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Know All About New EPF Rules That Will Take Effect From April 1, 2021

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Interest on employee contributions towards provident fund of over Rs 2.5 lakh per annum will be taxable starting April 1, according to Finance Minister Nirmala Sitharaman's Budget 2021 announcement. According to the finance minister, the interest on deposits up to Rs 2.5 lakh will be tax-free. A minimum of 12% of an employee's basic salary and performance wages per month is deducted as provident fund contributions, whereas the employer contributes another 12 per cent respectively. The government aims to prevent high-income taxpayers from taking advantage of the tax break with the current taxation law. Interest received/accrued from an employee's provident fund (EPF) is tax-free under current tax laws. Interest received on EPF contributions by an employee above Rs 2.5 lakh a year is now implemented to be taxed.

Know All About New EPF Rules That Will Take Effect From April 1, 2021
 

Employees with a high salary bracket or those who make substantial voluntary employee provident fund contributions can be effected under the current tax laws. Most of the investors Many subscribers choose VPF because it offers the best tax-free return on PF deposits and is backed by a government guarantee. Individuals earning more than Rs 20.83 lakh per annum will have their EPF contribution interest taxable. It's worth noting that the current provision only considers employees' contributions, not the entire amount contributed to the fund over the period of a year. In her Budget speech Finance Minister Nirmala Sitharaman had said that "The big-ticket money which comes into the fund and gets tax benefit as well as assured 8 percent returns would come under the tax ambit".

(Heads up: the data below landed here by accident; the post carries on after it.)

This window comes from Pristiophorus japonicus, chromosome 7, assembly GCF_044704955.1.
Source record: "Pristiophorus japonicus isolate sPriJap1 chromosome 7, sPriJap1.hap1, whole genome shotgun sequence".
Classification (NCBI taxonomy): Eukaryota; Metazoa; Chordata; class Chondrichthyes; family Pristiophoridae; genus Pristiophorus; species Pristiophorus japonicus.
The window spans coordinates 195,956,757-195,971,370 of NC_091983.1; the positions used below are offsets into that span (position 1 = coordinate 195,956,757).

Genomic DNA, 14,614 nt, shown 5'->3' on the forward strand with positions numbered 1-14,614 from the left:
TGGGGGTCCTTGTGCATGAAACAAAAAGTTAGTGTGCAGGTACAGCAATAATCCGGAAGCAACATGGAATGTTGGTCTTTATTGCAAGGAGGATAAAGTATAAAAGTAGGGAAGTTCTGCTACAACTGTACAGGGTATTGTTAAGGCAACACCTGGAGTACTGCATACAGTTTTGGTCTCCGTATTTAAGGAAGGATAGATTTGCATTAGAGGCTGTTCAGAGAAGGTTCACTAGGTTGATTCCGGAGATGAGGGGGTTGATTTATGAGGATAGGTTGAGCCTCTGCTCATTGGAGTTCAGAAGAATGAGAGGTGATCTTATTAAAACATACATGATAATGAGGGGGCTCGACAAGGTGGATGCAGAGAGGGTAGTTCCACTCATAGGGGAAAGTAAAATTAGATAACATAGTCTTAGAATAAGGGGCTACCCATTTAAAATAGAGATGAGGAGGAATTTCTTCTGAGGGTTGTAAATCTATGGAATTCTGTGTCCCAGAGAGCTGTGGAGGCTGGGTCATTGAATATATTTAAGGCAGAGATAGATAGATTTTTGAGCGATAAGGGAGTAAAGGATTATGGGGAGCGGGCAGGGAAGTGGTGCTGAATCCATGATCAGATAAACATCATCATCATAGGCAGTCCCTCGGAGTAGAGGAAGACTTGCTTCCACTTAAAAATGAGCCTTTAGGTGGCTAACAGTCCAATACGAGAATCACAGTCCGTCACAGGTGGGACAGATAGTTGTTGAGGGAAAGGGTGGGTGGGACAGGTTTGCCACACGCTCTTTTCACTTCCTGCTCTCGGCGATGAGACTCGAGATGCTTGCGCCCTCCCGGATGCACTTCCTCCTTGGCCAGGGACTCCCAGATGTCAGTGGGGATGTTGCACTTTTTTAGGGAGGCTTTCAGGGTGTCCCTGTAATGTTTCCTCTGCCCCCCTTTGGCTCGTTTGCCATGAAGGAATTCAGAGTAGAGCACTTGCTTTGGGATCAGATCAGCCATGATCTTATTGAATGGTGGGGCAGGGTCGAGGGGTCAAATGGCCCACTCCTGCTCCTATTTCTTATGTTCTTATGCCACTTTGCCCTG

There isn't much option if an employee's required PF contribution is more than Rs 2.5 lakh per year. The current tax will be induced directly for interest received on contributions of more than Rs 2.5 lakh, and those individuals will have no choice but to accept it. Others that have voluntarily contributed more than 12% of their basic pay to the Voluntary Provident Fund (VPF) can re-evaluate and reduce their contributions to remain tax-free.

Read more about: epf
Story first published: Monday, March 8, 2021, 15:32 [IST]
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